FRANKFURT – The eurozone economy grew only slightly in the first quarter of the year, after stagnating at the end of last year, according to preliminary Eurostat figures released on Friday.
According to the press release, seasonally adjusted GDP grew 0.1 percent, beating analyst expectations for 0.2 percent growth. Compared to a year earlier, the economy grew by 1.3 percent.
In the wider EU, economic activity grew by 0.3 percent quarter on quarter and 1.3 percent on an annual basis.
Of the largest Member States for which data are available, Portugal (+1.6 percent) recorded the largest quarter-on-quarter increase, followed by Spain, Italy and Latvia (all +0.5 percent). Declines were registered in both Ireland (-2.7 percent) and Austria (-0.3 percent).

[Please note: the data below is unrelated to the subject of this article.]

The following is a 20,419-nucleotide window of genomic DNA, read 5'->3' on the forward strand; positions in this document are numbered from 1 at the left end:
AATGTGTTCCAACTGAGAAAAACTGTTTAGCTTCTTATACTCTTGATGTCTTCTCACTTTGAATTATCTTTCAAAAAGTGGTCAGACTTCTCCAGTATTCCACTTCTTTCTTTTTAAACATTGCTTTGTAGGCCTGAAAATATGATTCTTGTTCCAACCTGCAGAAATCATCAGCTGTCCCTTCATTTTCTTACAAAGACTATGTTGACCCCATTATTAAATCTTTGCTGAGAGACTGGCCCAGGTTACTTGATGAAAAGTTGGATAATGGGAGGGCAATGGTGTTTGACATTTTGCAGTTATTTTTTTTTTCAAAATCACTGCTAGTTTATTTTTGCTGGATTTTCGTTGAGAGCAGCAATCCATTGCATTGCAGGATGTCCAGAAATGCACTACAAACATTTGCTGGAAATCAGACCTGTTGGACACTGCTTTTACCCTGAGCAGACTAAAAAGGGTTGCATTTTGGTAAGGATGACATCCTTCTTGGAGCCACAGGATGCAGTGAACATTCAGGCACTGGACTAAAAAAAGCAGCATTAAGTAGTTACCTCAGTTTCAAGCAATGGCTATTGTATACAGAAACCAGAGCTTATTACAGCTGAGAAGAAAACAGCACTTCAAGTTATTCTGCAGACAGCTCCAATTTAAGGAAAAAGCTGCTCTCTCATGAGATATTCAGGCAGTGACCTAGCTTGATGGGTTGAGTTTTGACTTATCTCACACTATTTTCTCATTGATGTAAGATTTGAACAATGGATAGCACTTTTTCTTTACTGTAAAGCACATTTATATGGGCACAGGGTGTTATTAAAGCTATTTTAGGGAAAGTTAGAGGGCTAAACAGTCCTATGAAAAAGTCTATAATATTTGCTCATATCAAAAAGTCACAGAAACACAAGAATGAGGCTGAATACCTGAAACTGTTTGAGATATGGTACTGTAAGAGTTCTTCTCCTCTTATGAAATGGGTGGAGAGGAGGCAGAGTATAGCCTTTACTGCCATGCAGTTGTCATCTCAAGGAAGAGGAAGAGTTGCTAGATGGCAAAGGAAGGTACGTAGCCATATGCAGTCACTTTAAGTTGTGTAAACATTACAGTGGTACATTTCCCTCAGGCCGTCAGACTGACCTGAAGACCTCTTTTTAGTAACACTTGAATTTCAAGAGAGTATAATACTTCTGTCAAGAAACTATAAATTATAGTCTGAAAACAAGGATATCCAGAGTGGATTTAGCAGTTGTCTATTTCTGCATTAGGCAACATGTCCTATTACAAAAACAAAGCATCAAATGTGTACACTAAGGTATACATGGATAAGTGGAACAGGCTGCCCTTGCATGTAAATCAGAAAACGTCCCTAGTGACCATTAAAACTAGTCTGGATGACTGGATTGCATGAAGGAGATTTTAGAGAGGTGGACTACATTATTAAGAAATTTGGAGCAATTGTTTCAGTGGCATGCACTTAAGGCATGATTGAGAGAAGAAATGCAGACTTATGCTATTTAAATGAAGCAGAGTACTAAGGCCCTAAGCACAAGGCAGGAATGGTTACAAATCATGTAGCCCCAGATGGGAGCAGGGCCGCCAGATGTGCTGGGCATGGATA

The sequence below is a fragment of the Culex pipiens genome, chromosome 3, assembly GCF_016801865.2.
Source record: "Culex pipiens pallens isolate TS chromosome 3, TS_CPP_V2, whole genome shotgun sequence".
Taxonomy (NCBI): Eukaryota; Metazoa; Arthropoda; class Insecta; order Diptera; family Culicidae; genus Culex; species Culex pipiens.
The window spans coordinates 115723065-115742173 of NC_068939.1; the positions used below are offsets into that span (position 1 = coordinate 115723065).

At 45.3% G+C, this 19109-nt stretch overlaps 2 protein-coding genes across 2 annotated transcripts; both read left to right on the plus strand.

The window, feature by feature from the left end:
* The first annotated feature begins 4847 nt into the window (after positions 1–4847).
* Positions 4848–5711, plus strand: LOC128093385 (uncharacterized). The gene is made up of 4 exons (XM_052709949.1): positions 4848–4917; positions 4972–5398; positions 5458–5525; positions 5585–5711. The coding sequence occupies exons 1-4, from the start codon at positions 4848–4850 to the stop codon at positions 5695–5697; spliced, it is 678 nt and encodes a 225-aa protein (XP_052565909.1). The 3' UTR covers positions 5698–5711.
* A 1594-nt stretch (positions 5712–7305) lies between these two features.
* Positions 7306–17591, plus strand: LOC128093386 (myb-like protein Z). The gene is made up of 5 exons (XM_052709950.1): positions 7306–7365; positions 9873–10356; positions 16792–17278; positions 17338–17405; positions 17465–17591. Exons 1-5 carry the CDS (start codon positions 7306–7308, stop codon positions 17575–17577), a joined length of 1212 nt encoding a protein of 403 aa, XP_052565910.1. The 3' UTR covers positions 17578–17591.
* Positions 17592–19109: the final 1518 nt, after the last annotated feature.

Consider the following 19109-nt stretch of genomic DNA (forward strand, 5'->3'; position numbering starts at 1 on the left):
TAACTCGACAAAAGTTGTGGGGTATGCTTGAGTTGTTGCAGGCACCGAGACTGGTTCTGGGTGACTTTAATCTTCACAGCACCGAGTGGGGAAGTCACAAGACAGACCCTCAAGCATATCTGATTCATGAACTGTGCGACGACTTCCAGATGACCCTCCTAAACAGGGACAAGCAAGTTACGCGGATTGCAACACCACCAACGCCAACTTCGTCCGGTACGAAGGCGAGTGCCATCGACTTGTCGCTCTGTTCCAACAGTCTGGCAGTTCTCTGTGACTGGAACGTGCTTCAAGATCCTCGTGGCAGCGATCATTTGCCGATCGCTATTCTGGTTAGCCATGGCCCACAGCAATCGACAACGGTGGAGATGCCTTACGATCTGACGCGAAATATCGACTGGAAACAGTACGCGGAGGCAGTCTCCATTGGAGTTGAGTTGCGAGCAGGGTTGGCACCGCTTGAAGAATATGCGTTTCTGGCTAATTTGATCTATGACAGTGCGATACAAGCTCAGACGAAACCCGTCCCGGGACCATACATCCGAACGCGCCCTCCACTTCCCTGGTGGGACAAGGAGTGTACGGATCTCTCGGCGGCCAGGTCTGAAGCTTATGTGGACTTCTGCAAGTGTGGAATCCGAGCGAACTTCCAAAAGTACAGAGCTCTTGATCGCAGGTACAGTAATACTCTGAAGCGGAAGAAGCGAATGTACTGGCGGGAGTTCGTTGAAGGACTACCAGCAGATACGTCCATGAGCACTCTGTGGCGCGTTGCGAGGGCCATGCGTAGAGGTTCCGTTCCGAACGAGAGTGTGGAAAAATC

Year-on-year growth rates were positive for all countries except Germany, which shrank by 0.1 percent.
According to Oxford Economics economist Rory Fennessy, there is no reason to tighten seatbelts as growth will remain sluggish. “We don’t expect growth to pick up significantly over the course of 2023,” he said after the data was released. “The industry’s robust start to 2023 is likely to be short-lived, while high inflation and tightening financial conditions will weigh on growth this year.”